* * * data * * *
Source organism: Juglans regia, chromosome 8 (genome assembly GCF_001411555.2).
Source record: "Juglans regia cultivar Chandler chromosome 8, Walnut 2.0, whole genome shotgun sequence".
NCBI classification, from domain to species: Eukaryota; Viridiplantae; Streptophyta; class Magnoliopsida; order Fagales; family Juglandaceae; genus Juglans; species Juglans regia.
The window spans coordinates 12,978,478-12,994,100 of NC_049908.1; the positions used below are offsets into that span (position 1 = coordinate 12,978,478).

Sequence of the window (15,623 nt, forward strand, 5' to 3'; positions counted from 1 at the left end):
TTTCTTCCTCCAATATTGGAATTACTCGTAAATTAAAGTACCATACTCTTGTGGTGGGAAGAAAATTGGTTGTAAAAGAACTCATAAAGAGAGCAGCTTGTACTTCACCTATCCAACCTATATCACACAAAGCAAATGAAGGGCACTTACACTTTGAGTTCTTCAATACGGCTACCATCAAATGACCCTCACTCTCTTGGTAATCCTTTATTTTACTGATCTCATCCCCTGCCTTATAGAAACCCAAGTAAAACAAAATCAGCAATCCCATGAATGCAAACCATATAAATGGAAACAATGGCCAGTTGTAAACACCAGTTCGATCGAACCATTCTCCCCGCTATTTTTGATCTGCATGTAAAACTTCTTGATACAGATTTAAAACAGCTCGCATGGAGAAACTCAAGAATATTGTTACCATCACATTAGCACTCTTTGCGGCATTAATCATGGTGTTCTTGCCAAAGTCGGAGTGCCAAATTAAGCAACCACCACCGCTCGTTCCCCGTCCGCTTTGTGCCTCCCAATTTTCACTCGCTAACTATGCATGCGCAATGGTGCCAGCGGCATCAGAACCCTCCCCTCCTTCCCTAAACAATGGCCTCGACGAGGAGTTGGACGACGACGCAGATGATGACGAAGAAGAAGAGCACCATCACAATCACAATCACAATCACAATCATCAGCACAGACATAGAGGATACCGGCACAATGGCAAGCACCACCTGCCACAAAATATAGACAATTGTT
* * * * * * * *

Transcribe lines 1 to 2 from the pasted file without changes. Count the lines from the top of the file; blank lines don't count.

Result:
Source organism: Juglans regia, chromosome 8 (genome assembly GCF_001411555.2).
Source record: "Juglans regia cultivar Chandler chromosome 8, Walnut 2.0, whole genome shotgun sequence".